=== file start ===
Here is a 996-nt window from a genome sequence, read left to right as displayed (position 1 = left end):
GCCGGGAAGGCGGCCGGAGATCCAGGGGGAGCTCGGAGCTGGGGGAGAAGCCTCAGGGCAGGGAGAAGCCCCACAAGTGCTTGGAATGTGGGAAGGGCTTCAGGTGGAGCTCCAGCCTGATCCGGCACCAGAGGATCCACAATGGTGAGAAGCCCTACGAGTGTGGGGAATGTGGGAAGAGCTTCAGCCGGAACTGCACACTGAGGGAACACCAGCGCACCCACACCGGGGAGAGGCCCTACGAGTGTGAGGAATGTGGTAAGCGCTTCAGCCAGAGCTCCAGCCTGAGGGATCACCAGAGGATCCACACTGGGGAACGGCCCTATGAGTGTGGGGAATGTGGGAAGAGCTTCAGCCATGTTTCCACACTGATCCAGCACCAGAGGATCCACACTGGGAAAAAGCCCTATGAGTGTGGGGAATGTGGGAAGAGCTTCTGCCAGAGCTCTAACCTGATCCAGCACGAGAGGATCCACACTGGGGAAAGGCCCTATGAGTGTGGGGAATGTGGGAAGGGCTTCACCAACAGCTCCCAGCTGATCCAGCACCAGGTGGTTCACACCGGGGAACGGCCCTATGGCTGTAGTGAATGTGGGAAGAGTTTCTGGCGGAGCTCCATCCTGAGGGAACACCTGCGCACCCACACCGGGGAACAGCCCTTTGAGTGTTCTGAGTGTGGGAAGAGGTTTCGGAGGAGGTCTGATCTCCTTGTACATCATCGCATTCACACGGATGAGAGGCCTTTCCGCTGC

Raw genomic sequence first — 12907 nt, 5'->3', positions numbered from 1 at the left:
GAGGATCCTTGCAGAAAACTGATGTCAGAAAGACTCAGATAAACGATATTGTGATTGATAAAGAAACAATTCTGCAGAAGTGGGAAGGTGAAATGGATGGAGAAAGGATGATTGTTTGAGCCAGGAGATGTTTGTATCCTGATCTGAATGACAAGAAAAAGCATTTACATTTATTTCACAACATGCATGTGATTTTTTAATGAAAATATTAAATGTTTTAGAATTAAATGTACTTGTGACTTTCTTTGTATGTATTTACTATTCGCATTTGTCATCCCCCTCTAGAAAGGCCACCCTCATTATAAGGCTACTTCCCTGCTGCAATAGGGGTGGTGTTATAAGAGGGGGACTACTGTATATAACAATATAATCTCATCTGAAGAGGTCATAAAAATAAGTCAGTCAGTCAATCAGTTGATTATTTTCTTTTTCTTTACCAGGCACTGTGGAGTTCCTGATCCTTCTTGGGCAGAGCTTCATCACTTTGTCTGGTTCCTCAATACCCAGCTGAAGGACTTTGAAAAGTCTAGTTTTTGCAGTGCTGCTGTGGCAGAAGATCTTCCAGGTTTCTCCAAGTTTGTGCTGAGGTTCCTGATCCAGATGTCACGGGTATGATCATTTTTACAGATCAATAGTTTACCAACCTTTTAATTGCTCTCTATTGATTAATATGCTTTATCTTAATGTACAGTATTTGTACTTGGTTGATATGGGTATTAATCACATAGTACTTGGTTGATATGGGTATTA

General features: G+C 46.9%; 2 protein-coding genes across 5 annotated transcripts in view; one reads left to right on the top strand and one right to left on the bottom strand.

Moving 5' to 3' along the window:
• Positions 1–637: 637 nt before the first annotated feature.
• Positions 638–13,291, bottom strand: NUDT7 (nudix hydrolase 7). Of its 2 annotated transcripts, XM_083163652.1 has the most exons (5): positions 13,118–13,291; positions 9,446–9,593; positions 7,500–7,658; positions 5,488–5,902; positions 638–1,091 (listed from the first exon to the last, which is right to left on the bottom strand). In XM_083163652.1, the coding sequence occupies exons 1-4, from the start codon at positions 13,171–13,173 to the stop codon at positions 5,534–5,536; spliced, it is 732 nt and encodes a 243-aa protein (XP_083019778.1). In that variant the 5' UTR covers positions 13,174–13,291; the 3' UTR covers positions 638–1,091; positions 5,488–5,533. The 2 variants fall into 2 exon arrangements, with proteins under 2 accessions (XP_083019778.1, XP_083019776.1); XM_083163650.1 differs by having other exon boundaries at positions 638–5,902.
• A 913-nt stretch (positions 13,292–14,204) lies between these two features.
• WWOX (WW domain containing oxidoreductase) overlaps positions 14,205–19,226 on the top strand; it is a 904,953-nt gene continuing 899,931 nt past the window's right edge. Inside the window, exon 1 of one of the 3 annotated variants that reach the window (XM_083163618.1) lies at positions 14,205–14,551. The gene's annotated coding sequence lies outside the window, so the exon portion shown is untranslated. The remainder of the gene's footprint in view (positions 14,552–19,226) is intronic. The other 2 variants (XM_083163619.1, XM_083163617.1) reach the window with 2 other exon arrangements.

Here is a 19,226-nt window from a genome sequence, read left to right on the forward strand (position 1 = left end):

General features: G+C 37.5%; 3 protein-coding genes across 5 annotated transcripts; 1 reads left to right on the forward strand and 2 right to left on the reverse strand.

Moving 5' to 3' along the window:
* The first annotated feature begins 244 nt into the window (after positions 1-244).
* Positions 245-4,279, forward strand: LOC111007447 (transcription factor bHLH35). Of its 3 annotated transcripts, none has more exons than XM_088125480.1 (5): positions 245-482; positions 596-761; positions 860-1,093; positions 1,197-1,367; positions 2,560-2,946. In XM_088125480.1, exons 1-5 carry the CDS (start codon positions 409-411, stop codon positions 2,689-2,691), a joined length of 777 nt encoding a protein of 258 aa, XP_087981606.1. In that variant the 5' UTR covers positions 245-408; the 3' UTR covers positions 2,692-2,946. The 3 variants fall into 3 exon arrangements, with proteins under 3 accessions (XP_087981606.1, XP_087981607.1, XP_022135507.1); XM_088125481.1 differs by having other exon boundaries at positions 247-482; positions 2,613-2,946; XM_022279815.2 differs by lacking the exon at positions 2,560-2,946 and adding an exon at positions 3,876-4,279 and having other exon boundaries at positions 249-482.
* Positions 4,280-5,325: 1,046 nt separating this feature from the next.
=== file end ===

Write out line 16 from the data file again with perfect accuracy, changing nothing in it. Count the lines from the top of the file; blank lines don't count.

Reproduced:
* Positions 4,280-5,325: 1,046 nt separating this feature from the next.